Charles Bresse is one of 72 scientists whose name is on the first floor of the Eiffel Tower. He is the 5th, on the face facing North.
Jacques-Antoine-Charles Bresse, mathematician and engineer, was born in Vienne (Isère), on October 9, 1822; he died in Paris on May 22, 1883. Received at the Ecole Polytechnique in 1841, he graduated in 1843 in the Corps des Ponts et Chaussées, which he successively conquered all ranks until that of inspector general second class which was conferred upon him on the 16th of July, 1881. He had been appointed mechanics rehearser, in 1848, at the Ecole des Ponts et Chaussees, which he had just left as a pupil. In 1853 he was in charge of the course on a temporary basis; in 1855 he became a titular professor. He was then only thirty-three years old. He raised to a great height the teaching with which he was responsible, and he held this chair until the end of his life, that is to say, for twenty-eight years. By 1851 he had been appointed tutor of the course of mechanics and machines at the Ecole Polytechnique; then, in 1803, student examiner on this branch of science, and finally, in 1879, professor of this same course.
Bresse is the author of an important work, published in 1854, entitled: Analytical research on the bending and resistance of curved pieces. This work is accompanied by numerical tables for calculating the thrust of weight loaded arches in any way and their maximum pressure on a uniformly distributed load. This question, of a powerful interest for the art of the engineer, then especially that it is about the construction of the big metal arches as for the Eiffel tower, had been approached by various scientists: Euler, in 1744; Lagrange, in 17G9; Navier, in 1823. But the solution had been given only from an analytical point of view. It remained to coordinate all these studies, in order to render the results useful to the builders. Bresse had the good fortune to fix the problem of the internal balance and the bending of the curved pieces. It has done in the general case of any number of isolated discharges, by bringing back, by an ingenious artifice, the cases of non-symmetry to those of symmetry and also to the cases of a load uniformly distributed over all the length, either the arc or its horizontal projection. All the formulas he deduced are very much appreciated by the builders. His methods have entered into teaching and practice.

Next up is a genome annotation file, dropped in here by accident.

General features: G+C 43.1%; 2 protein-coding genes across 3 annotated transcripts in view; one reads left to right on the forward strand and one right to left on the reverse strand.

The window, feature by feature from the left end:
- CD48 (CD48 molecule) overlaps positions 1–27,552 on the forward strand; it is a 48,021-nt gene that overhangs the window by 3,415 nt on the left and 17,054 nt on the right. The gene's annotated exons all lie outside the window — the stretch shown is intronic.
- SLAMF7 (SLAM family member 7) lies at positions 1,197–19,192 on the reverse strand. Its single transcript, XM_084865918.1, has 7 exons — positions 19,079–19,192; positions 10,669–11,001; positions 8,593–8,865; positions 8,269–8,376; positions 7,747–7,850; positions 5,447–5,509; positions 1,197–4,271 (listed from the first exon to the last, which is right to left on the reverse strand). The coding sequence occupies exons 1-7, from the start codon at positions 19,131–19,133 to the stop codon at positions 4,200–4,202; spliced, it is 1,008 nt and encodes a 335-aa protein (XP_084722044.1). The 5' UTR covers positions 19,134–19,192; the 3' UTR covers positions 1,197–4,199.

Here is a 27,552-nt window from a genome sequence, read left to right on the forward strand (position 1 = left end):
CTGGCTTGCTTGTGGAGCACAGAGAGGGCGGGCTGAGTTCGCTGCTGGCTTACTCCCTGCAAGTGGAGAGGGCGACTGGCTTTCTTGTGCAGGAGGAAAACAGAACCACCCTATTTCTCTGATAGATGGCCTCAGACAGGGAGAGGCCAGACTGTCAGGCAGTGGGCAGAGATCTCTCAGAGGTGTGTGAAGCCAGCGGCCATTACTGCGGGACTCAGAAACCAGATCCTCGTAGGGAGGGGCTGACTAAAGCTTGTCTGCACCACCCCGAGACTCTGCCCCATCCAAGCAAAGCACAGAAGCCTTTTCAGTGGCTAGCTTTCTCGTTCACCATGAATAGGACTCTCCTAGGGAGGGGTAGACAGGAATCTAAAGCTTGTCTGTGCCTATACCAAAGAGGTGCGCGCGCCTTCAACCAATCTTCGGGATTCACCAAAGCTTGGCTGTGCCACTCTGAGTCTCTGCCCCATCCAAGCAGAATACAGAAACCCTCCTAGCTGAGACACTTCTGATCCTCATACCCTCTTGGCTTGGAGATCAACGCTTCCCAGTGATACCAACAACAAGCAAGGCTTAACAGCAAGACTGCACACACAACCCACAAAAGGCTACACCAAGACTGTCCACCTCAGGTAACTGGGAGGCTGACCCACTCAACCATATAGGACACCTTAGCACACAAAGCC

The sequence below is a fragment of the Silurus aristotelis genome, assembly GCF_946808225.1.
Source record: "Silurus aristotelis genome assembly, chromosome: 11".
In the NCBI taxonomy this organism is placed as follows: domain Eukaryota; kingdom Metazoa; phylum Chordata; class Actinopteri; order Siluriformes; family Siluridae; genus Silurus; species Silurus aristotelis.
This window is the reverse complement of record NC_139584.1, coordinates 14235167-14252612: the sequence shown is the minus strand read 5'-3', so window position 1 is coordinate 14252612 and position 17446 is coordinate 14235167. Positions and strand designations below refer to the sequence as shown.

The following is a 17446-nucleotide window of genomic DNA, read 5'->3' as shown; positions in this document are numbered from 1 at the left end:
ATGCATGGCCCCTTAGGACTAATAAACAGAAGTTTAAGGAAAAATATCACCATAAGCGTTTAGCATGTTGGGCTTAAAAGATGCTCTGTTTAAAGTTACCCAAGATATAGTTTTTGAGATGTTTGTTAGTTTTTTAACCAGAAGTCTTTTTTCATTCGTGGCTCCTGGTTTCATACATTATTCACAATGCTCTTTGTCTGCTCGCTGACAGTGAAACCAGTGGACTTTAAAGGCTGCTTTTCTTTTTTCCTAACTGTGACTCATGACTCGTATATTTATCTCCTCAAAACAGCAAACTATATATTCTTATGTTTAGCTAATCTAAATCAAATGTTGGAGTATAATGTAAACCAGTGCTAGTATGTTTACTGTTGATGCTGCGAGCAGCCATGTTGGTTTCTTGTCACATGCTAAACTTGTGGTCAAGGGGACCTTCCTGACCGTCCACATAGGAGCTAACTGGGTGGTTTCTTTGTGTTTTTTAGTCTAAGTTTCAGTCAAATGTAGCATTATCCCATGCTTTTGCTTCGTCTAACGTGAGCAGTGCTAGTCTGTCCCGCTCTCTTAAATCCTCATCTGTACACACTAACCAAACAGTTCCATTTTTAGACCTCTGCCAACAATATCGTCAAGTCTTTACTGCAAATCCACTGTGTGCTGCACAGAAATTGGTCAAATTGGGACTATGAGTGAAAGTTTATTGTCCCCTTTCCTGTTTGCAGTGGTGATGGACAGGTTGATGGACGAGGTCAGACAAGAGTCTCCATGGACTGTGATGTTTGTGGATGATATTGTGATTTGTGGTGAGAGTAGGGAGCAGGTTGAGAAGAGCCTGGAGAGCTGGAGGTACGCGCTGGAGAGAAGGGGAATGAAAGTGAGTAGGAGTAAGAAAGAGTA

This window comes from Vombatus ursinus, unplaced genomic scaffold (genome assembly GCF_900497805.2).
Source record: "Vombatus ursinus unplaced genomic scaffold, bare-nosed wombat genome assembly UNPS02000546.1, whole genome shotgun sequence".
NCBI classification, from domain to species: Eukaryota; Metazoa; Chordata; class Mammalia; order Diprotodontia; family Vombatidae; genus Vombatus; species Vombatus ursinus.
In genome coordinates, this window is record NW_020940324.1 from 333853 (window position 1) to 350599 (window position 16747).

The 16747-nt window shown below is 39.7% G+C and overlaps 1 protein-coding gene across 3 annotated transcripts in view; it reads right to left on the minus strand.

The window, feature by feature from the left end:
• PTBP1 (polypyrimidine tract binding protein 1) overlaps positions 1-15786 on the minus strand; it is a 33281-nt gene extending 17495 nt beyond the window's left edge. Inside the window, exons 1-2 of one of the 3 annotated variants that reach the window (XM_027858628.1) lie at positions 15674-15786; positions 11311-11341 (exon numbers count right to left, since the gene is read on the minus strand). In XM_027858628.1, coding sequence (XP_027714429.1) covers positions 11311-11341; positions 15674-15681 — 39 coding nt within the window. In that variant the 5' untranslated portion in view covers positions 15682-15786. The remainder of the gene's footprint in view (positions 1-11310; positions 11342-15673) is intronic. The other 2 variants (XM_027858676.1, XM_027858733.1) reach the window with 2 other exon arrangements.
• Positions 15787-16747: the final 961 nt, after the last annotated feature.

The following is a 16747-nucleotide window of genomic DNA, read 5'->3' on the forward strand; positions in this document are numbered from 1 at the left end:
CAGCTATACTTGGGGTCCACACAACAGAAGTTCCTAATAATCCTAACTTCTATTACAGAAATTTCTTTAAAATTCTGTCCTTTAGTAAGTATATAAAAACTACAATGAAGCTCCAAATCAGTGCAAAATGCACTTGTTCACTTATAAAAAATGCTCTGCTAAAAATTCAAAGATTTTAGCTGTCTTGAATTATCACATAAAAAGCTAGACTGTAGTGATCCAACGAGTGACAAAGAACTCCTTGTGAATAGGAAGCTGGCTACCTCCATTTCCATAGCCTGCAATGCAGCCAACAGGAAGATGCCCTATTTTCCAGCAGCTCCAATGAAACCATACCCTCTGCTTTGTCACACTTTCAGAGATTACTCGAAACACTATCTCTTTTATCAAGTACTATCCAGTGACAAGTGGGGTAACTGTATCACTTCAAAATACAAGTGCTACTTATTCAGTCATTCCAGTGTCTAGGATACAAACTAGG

Bresse is also the author of another important work entitled: Calculations of bending moments in a beam with several solid lines. This study deals with everything related to the theory of straight metal beams, such as those of railway bridges. This treaty has become classic.
Bresse had been elected a member of the Academy of Sciences, in the section of mechanics, replacing General Morin, May 31, 1880. His applied mechanics course taught at the School of Roads and Bridges and his Course of Mechanics and Machinery , professed at the Ecole Polytechnique, have been published with numerous figures in three volumes by Gauthier-Villars et fils. Marcel Bresse, his only son, a former student of the Ecole Polytechnique, continued with distinction his traditions in the body of the bridges and roads. It is he who entrusted the photograph, taken in 1880, to execute the portrait above.